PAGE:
William Heisel, former investigative reporter for the Los Angeles Times, writes about investigative health reporting. He is currently the director of global engagement at the Institute for Health Metrics and Evaluation.
The drug is too strong to be used as a sleep aid and deceptively simple to administer. Anesthesia drugs like propofol require constant monitoring, and Jackson, apparently, was
left unattended after receiving the drug.
Pia Christensen of the Association of Health Care Journalists responded to an earlier blog post that I had essentially ignored some good reporting on the Public Citizen report about how hospitals are failing in a very big way to report bad doctors to the National Practitioner Data Bank. She cited three stories, saying:
It sounds like a line a standup comic might use while flailing for a laugh: "What's a guy gotta do around here to get arrested? Steal somebody's kidney?"
If you are a doctor in a hospital in most of the United States, the answer is: yes.
UPDATE: The Associated Press reported Monday afternoon that Dr. Conrad Murray gave Jackson propofol to help him sleep, and the dose proved to be lethal. Today, police and federal drug enforcement officials are reportedly searching Murray's Las Vegas home.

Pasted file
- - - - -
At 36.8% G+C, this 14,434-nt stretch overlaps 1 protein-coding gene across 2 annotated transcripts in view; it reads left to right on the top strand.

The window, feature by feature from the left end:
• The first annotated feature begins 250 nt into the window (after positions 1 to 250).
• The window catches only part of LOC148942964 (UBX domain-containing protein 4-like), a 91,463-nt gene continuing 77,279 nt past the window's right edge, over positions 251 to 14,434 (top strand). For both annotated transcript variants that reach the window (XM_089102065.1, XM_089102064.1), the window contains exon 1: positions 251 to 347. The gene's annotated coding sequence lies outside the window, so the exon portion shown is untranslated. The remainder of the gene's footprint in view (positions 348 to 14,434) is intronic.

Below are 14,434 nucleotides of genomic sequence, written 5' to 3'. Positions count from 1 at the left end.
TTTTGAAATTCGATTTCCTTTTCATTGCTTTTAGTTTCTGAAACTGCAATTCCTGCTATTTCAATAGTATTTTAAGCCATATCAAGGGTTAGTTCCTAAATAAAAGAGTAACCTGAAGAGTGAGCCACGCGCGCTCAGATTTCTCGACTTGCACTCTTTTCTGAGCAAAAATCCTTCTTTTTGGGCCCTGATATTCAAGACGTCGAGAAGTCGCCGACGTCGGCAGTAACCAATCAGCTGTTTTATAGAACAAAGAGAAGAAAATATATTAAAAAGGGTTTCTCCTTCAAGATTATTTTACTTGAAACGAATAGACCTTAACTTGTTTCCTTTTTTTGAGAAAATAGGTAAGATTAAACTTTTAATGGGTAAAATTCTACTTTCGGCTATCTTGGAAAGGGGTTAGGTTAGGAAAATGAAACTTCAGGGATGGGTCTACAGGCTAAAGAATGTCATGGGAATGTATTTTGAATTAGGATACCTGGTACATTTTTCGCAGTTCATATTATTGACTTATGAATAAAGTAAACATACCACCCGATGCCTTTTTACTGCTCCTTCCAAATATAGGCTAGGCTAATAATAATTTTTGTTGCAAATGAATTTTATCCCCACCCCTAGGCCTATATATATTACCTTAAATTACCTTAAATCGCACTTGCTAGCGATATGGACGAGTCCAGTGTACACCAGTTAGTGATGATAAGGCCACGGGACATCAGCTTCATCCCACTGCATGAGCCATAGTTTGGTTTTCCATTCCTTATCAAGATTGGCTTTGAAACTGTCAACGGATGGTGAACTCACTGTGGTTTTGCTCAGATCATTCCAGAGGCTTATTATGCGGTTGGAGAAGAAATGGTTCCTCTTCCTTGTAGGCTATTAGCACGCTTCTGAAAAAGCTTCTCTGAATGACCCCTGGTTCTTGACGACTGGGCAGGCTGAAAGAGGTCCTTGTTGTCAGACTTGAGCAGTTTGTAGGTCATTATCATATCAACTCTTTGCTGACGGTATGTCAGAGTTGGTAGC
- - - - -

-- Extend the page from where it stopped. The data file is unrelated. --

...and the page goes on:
It is the most anticipated autopsy in modern history.
Ask your doctors about the hardest period of their lives, and they likely will say their medical residency. The hours are long. The work is mentally and physically exhausting. There's little credit when you get something right. Getting something terribly wrong can send you packing.
Dr. Bruce Anthony Ames, Jr. (Oregon License No. 23261, California 97046) found a hobby, of sorts, to relieve his stress.
It's a comprehensive and critical investigation of The National Practitioner Data Bank (NPDB), created by the Health Care Quality Improvement Act 19 years ago, ostensibly to protect patients from rogue doctors.